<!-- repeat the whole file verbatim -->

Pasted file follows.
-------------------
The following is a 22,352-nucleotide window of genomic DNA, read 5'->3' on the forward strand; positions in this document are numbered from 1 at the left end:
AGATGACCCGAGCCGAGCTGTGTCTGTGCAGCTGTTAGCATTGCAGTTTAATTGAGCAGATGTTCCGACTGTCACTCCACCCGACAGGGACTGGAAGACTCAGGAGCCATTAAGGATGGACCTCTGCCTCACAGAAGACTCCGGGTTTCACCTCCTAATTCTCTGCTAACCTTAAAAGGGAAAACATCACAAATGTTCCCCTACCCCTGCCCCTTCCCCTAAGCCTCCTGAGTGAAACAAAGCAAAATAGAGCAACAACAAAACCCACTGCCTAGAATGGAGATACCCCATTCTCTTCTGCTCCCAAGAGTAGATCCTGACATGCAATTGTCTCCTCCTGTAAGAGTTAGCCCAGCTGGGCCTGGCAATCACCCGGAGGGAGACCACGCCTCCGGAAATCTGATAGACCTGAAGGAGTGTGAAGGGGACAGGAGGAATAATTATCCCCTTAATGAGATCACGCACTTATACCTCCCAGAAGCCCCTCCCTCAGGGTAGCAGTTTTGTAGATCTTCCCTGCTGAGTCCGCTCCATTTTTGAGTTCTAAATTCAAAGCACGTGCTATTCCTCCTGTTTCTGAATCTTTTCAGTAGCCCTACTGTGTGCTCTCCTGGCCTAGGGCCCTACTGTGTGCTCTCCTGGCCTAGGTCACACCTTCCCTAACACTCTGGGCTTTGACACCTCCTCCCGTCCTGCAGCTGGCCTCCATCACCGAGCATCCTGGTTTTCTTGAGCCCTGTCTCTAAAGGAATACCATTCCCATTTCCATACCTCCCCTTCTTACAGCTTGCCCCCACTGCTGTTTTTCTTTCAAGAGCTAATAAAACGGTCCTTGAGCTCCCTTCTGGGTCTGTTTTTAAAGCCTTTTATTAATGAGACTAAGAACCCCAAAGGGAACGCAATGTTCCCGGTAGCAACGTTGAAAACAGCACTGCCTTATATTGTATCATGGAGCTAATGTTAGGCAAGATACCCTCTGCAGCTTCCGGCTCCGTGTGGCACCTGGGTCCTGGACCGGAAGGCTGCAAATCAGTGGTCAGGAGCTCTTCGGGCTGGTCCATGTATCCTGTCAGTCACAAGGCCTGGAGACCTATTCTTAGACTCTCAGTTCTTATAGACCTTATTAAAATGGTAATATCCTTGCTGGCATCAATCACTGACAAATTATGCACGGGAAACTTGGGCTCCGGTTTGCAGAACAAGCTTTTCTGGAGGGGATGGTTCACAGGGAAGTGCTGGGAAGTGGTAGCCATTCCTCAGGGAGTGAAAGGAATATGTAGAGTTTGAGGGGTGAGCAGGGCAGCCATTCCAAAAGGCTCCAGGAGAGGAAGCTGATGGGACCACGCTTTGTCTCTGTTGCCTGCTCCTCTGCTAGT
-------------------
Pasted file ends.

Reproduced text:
The following is a 22,352-nucleotide window of genomic DNA, read 5'->3' on the forward strand; positions in this document are numbered from 1 at the left end:
AGATGACCCGAGCCGAGCTGTGTCTGTGCAGCTGTTAGCATTGCAGTTTAATTGAGCAGATGTTCCGACTGTCACTCCACCCGACAGGGACTGGAAGACTCAGGAGCCATTAAGGATGGACCTCTGCCTCACAGAAGACTCCGGGTTTCACCTCCTAATTCTCTGCTAACCTTAAAAGGGAAAACATCACAAATGTTCCCCTACCCCTGCCCCTTCCCCTAAGCCTCCTGAGTGAAACAAAGCAAAATAGAGCAACAACAAAACCCACTGCCTAGAATGGAGATACCCCATTCTCTTCTGCTCCCAAGAGTAGATCCTGACATGCAATTGTCTCCTCCTGTAAGAGTTAGCCCAGCTGGGCCTGGCAATCACCCGGAGGGAGACCACGCCTCCGGAAATCTGATAGACCTGAAGGAGTGTGAAGGGGACAGGAGGAATAATTATCCCCTTAATGAGATCACGCACTTATACCTCCCAGAAGCCCCTCCCTCAGGGTAGCAGTTTTGTAGATCTTCCCTGCTGAGTCCGCTCCATTTTTGAGTTCTAAATTCAAAGCACGTGCTATTCCTCCTGTTTCTGAATCTTTTCAGTAGCCCTACTGTGTGCTCTCCTGGCCTAGGGCCCTACTGTGTGCTCTCCTGGCCTAGGTCACACCTTCCCTAACACTCTGGGCTTTGACACCTCCTCCCGTCCTGCAGCTGGCCTCCATCACCGAGCATCCTGGTTTTCTTGAGCCCTGTCTCTAAAGGAATACCATTCCCATTTCCATACCTCCCCTTCTTACAGCTTGCCCCCACTGCTGTTTTTCTTTCAAGAGCTAATAAAACGGTCCTTGAGCTCCCTTCTGGGTCTGTTTTTAAAGCCTTTTATTAATGAGACTAAGAACCCCAAAGGGAACGCAATGTTCCCGGTAGCAACGTTGAAAACAGCACTGCCTTATATTGTATCATGGAGCTAATGTTAGGCAAGATACCCTCTGCAGCTTCCGGCTCCGTGTGGCACCTGGGTCCTGGACCGGAAGGCTGCAAATCAGTGGTCAGGAGCTCTTCGGGCTGGTCCATGTATCCTGTCAGTCACAAGGCCTGGAGACCTATTCTTAGACTCTCAGTTCTTATAGACCTTATTAAAATGGTAATATCCTTGCTGGCATCAATCACTGACAAATTATGCACGGGAAACTTGGGCTCCGGTTTGCAGAACAAGCTTTTCTGGAGGGGATGGTTCACAGGGAAGTGCTGGGAAGTGGTAGCCATTCCTCAGGGAGTGAAAGGAATATGTAGAGTTTGAGGGGTGAGCAGGGCAGCCATTCCAAAAGGCTCCAGGAGAGGAAGCTGATGGGACCACGCTTTGTCTCTGTTGCCTGCTCCTCTGCTAGT